The National Park Service is warning Californians to not lick the Sonoran Desert toad, which lives in parts of Imperial and Riverside Counties.
The San Francisco Chronicle says the toads are known for secreting a psychedelic chemical but it has toxins that could make people severely sick.
“These toads have prominent parotoid glands that secrete a potent toxin,” the park service warned in a bizarre and instantly viral Facebook post published on Halloween night.
“It can make you sick if you handle the (toad) or get the poison in your mouth,” the post continued. “As we say with most things you come across in a national park, whether it be a banana slug, unfamiliar mushroom, or a large toad with glowing eyes in the dead of night, please refrain from licking.”
Officials attached a black-and-white photo of the desert toad, one of the largest in North America, with glowing eyes and a moist, wrinkled body.
This amphibian lives in a geographic range that spans Sinaloa, Mexico, and the Southwestern U.S. — including parts of Imperial and Riverside counties in California that abut the Colorado River.
The substance excreted from its glands gained popularity when Mexican doctor Octavio Rettig preached about the rapturous experience of “smoking toad” during a TEDX talk at Burning Man in 2013, later described in a New Yorker magazine profile.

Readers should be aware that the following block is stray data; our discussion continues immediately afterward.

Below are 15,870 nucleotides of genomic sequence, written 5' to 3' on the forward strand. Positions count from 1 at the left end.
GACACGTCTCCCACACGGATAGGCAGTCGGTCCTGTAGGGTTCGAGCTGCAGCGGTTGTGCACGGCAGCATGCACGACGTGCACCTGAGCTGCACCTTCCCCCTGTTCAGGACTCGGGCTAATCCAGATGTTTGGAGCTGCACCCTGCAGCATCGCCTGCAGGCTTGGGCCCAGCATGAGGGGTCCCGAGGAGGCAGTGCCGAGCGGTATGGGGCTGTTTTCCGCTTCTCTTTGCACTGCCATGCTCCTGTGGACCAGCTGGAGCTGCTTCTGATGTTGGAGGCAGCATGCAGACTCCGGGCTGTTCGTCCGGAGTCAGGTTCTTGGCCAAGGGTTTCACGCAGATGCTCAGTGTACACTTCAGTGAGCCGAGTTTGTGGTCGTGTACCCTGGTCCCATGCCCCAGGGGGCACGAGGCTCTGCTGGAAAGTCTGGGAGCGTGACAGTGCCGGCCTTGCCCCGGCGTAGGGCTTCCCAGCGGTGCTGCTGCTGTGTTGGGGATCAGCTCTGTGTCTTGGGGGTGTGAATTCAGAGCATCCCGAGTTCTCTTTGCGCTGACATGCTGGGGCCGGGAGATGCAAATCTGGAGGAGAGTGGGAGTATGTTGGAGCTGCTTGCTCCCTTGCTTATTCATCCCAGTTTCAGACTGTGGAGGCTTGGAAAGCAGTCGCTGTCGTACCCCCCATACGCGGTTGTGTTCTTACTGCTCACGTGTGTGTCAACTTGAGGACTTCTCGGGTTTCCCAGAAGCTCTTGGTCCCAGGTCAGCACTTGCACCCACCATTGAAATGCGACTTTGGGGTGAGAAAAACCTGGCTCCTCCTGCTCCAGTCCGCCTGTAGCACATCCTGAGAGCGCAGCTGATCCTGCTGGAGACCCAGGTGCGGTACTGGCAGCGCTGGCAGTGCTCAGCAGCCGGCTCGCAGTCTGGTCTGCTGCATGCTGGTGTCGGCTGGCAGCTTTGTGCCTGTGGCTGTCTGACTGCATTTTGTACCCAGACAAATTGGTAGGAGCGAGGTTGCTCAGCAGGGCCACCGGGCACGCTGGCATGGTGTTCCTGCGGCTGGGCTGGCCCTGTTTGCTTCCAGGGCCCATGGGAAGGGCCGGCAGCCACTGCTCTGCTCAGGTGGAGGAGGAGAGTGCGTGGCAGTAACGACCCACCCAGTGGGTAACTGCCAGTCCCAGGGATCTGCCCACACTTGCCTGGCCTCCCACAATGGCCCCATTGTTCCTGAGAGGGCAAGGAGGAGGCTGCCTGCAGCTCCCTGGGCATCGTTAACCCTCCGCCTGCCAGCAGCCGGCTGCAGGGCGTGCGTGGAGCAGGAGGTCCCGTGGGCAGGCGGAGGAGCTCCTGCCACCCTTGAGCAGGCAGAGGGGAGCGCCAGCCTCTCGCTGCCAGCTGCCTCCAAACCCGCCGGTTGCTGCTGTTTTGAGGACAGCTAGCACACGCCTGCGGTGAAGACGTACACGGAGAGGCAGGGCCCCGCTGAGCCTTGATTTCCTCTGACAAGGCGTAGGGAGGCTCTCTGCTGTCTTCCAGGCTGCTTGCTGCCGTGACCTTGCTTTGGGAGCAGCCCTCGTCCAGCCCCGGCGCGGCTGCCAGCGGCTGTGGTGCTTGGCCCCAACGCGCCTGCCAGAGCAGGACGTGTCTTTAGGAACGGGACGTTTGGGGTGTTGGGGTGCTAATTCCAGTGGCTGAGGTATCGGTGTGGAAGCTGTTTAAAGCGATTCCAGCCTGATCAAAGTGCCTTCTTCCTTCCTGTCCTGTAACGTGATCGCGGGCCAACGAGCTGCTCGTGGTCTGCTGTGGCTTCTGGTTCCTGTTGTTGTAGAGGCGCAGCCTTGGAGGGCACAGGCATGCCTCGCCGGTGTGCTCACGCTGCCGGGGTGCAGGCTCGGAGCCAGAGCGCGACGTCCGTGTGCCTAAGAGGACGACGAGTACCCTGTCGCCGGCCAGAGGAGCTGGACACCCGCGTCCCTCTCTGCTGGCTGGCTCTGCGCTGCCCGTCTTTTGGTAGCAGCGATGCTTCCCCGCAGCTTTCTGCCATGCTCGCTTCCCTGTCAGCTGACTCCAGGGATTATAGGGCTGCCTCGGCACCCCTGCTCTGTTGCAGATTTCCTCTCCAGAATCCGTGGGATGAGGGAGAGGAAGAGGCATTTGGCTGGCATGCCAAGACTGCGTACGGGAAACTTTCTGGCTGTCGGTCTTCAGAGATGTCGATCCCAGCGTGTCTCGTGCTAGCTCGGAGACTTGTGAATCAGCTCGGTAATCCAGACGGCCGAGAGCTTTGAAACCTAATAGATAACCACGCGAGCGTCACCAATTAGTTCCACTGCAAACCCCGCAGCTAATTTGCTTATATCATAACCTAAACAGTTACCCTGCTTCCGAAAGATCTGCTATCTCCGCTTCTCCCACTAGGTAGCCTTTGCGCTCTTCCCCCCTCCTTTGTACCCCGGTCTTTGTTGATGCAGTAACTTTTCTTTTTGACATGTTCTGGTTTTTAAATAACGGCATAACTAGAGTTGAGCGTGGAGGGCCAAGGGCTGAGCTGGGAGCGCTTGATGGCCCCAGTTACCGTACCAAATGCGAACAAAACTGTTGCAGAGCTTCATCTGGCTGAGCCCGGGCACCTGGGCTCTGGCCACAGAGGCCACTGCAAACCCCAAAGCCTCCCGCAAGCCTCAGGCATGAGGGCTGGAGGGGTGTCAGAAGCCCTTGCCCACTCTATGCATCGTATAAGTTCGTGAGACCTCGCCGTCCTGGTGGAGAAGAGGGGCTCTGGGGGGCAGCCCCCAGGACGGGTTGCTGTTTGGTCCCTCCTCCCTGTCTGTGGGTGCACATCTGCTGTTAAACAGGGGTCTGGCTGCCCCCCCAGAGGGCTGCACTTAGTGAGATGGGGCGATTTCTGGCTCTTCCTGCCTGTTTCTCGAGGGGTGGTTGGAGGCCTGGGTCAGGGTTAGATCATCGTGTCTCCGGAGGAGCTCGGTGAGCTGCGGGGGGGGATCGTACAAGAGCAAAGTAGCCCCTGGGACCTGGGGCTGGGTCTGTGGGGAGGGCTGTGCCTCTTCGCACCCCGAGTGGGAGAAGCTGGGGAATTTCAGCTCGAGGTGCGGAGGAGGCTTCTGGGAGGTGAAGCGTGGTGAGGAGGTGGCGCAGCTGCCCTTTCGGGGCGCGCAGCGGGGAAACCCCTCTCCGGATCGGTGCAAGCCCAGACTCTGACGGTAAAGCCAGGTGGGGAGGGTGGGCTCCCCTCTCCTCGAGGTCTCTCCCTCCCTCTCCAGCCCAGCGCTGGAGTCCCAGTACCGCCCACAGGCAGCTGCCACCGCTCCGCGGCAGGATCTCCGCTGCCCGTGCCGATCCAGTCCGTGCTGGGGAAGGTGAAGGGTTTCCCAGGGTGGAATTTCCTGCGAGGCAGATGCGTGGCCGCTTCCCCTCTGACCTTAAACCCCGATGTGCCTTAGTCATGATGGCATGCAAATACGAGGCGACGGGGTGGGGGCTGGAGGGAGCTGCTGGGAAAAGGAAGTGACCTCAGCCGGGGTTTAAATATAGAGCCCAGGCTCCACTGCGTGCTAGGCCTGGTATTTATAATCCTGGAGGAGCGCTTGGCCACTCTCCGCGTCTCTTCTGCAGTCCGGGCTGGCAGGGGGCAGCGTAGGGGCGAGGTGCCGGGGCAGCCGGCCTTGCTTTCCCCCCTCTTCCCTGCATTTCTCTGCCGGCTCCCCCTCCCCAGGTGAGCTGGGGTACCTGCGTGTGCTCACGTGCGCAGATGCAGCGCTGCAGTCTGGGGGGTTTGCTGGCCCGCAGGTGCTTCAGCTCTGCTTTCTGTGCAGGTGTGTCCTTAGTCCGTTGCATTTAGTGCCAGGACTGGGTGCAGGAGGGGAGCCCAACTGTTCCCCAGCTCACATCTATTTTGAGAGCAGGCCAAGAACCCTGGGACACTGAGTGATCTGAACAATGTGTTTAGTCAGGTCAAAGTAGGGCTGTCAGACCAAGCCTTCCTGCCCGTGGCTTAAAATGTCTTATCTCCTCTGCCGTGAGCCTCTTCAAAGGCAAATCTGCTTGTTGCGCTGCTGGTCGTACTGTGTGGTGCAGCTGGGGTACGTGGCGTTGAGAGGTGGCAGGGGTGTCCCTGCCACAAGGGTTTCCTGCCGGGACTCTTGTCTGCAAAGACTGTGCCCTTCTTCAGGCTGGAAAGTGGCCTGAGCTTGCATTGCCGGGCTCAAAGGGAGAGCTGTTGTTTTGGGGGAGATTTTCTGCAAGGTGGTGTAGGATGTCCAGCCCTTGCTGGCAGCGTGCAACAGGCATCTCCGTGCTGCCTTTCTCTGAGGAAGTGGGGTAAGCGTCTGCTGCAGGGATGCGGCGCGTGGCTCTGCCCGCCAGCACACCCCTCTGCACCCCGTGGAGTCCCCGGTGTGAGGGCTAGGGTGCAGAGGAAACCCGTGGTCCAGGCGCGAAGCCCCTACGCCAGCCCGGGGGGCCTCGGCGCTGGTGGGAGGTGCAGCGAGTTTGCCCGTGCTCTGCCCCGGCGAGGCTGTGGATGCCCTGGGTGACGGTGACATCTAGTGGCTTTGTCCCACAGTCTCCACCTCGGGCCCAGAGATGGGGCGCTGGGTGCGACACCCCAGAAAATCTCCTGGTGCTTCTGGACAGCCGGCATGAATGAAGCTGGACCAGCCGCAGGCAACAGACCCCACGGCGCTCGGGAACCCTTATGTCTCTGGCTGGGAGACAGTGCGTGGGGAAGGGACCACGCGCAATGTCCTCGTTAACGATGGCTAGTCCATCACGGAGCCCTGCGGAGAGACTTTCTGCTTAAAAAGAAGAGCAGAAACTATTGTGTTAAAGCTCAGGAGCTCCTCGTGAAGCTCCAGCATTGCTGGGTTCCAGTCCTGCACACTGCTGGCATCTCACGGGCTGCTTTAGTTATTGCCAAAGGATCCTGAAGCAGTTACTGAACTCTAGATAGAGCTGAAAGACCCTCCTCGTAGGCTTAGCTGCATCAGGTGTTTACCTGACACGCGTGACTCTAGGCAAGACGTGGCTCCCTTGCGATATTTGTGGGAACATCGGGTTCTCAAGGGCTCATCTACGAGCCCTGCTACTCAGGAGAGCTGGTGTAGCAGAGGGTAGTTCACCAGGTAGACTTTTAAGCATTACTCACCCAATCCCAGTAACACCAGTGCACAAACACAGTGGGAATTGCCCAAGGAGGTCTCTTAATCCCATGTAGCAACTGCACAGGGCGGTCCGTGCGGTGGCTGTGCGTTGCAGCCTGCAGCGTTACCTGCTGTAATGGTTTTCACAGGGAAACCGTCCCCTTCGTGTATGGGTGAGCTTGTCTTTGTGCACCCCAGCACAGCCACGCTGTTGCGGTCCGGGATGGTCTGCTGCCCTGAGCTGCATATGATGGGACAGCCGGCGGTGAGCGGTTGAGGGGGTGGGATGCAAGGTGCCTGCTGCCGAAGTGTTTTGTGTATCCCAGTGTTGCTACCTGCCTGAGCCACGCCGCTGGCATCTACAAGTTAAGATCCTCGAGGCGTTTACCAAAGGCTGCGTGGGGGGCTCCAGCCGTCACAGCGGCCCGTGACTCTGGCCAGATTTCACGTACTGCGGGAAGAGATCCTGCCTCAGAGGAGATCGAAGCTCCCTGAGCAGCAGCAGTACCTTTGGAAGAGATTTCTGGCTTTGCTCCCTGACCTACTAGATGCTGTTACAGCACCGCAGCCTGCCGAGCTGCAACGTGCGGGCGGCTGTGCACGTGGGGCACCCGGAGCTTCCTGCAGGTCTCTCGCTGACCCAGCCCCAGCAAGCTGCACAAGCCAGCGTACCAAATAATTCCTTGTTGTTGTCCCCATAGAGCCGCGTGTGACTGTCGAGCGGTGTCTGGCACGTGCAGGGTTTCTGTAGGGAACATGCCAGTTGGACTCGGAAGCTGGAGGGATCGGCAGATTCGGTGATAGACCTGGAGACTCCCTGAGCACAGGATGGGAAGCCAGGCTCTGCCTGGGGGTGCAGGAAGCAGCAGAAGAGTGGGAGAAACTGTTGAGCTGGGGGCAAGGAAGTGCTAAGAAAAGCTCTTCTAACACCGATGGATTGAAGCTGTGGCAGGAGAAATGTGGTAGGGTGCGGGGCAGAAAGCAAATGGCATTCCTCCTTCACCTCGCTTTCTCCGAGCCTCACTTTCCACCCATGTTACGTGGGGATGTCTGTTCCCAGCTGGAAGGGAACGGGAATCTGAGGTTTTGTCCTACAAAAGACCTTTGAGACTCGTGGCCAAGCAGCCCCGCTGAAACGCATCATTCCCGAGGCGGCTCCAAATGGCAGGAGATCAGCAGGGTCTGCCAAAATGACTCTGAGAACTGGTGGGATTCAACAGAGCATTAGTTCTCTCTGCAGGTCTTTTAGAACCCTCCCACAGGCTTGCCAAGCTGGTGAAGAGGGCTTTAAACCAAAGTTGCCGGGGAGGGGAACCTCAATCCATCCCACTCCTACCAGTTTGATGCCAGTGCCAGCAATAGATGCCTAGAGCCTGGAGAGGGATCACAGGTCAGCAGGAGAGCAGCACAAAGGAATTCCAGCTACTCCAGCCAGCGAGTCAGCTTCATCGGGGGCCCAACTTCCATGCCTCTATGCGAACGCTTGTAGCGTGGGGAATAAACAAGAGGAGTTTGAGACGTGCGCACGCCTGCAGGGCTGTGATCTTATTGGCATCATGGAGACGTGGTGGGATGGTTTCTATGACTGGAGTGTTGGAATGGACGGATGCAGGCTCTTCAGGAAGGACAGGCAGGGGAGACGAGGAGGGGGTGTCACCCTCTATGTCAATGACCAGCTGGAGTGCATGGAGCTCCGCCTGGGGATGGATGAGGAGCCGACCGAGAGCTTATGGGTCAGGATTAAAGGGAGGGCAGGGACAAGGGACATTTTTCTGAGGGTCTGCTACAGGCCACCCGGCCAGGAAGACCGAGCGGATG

“By infusing a bit of humor, paired with an amazing photo of the Sonoran Desert toad, we recently highlighted this unique creature across National Park Service social channels,” Dave Barak, a National Parks public affairs specialist, said of the widely shared Facebook post, which conveyed a serious message: Sonoran Desert toads, like other wildlife, should be admired and appreciated from a safe distance.
The toad have toxic skin and glands, which evolved to ward off such predators as coyotes, raccoons and skunks, according to Jeff Alvarez, founder of the the Wildlife Project, an environmental research and consulting company based in Sacramento.
The Western toad’s secretions are “foul tasting” and could potentially alter the mental state of a predator, Alvarez said, but would feel more like a heavy dose of Novocaine to a human, Alvarez said, noting that “there is a cohort of people, typically young and experimental,” who try to lick the amphibian anyway.
Photo Credit: kuhnmi, CC BY 2.0 <https://creativecommons.org/licenses/by/2.0>, via Wikimedia Commons